The Pope’s Fixation On Climate Change Endangers His Authority And Entrenches Poverty

The Pope’s Fixation On Climate Change Endangers His Authority And Entrenches Poverty

At a time of feckless world leadership, this powerful religious leader chooses to push politically loaded climate orthodoxy instead of addressing legitimate problems.
Julie Kelly
By

In a letter to world leaders gathered at a United Nations conference earlier this month in Germany, Pope Francis applauded their efforts to “counteract one of the most worrying phenomena our humanity is experiencing.” He warned the prestigious group against “falling into the trap of these four perverse attitudes: denial, indifference, resignation and trust in inadequate solutions.”

So, what threats and perversions in this broken world was the pope referring to? The sickening, random attacks by murderous Islamic terrorists? Madmen acquiring destructive nuclear weapons? The living hell endured by millions of young girls around the world from prostitution, child marriage, weaponized gang rape, and female genital mutilation? Tyranny in North Korea, famine in the Sudan, oppression in Venezuela?

No, the leader of the world’s Catholic flock was referring to climate change. His message was aimed at the 20,000 delegates attending the United Nations’ 23rd annual climate change conference in Bonn: “I would like to reaffirm my urgent call to renew dialogue on how we are building the future of the planet. We need an exchange that unites us all, because the environmental challenge we are experiencing, and its human roots, affects us all.” His holiness also cheered the 2015 Paris climate accord, which the Trump administration ditched last summer, and urged the group to move forward to achieve the pact’s goals.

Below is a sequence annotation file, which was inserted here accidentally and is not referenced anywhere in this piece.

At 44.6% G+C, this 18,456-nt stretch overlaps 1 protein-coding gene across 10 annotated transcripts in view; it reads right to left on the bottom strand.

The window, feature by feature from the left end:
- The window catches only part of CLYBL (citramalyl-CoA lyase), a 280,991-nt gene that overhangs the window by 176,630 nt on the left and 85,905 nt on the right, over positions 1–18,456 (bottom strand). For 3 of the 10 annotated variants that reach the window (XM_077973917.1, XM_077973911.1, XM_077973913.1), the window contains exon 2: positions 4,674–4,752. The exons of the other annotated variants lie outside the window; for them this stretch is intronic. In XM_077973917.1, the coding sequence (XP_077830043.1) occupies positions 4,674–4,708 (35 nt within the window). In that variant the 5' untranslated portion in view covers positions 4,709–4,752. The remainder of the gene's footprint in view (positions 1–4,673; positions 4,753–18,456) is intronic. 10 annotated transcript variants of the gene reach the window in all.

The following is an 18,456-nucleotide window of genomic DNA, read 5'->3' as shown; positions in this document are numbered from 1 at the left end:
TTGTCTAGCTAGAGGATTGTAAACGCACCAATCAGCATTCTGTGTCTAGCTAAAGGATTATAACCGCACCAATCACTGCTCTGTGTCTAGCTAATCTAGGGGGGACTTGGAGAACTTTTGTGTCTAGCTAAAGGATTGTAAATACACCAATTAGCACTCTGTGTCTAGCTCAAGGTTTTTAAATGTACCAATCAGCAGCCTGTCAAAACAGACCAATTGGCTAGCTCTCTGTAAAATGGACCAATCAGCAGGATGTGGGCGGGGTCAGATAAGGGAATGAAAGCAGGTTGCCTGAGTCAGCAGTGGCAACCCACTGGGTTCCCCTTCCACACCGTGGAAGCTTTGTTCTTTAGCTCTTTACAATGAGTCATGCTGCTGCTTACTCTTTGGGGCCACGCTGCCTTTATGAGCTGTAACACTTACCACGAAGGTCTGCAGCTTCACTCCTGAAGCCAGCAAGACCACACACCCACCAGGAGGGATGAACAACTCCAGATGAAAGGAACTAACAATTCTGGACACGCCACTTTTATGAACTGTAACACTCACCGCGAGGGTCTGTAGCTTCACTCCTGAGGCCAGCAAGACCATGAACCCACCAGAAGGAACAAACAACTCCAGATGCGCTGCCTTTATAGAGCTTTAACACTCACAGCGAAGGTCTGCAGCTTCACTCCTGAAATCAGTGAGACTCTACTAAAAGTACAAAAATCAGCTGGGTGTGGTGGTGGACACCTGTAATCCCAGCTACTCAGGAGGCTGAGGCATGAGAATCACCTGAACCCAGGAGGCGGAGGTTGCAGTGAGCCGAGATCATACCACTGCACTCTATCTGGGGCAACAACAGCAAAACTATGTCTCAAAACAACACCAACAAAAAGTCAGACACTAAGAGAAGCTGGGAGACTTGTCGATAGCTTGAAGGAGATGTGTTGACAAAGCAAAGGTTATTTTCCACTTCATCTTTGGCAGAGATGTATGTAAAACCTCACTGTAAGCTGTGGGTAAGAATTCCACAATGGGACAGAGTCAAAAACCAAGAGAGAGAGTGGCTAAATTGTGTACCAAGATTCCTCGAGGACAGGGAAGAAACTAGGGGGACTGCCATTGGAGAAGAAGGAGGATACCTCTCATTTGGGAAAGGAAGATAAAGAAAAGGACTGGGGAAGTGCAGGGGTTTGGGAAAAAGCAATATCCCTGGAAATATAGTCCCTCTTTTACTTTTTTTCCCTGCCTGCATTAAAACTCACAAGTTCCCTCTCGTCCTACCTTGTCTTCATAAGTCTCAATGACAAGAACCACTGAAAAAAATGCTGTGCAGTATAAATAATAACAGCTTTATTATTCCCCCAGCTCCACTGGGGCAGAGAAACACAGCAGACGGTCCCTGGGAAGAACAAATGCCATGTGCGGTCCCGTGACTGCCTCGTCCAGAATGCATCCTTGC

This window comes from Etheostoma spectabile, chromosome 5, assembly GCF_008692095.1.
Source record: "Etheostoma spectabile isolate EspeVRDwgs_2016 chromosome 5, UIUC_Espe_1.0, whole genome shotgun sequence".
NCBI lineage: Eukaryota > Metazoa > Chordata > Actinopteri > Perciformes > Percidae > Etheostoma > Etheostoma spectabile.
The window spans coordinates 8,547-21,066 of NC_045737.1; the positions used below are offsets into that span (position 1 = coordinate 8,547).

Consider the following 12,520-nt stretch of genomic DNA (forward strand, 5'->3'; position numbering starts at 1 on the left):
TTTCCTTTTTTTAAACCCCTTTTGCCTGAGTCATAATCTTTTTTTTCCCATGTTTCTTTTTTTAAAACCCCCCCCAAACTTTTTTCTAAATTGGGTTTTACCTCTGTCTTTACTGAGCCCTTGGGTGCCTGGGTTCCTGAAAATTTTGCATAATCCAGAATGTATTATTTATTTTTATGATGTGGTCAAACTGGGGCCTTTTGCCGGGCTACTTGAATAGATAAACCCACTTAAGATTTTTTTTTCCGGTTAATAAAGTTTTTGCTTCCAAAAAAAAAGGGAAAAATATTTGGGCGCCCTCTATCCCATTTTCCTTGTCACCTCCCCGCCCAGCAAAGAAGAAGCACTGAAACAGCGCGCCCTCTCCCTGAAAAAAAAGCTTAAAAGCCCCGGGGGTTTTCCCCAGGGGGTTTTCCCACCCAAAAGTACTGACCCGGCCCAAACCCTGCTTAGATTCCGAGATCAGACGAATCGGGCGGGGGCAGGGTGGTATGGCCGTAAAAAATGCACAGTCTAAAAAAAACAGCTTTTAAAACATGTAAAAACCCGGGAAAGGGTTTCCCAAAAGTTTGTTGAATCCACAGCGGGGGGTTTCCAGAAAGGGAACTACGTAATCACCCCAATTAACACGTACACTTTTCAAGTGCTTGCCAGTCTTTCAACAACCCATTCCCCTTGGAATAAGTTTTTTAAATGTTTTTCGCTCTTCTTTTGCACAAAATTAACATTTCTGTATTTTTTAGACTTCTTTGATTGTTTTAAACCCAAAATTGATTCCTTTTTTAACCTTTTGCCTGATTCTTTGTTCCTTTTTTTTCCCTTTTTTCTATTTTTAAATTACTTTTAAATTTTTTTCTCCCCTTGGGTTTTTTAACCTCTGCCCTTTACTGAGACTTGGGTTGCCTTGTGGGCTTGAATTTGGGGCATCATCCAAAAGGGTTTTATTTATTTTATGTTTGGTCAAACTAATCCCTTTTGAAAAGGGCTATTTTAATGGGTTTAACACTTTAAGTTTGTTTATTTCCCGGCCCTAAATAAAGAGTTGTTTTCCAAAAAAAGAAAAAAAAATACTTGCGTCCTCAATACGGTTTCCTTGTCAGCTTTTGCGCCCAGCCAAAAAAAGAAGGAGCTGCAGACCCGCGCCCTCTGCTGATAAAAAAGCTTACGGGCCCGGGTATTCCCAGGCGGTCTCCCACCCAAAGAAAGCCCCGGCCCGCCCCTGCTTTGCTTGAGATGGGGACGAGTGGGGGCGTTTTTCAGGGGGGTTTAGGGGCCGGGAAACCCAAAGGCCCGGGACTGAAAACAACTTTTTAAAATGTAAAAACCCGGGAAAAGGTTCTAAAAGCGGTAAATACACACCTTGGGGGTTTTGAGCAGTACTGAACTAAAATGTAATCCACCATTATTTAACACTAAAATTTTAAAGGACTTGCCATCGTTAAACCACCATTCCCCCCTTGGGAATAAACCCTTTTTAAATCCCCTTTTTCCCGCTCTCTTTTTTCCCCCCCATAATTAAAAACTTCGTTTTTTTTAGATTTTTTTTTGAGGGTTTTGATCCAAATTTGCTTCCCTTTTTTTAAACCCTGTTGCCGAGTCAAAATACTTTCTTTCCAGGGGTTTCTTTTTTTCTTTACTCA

At a time of weak, feckless world leadership, it is sad, if not irresponsible, to have this powerful religious leader choose to push politically motivated climate orthodoxy rather than address legitimate problems in an unsafe world. Historically, the papacy has inspired non-Catholics and even non-Christians during perilous times. I cannot help but think of John O’Sullivan’s brilliant and moving book, “The President, the Pope, and the Prime Minister,” which touted the success of Pope John Paul II, Ronald Reagan, and Margaret Thatcher in vanquishing the Soviet Union. The contrast makes Pope Francis’s focus on human-caused climate change even more galling.

Climate Change Is a Mask for Economic Control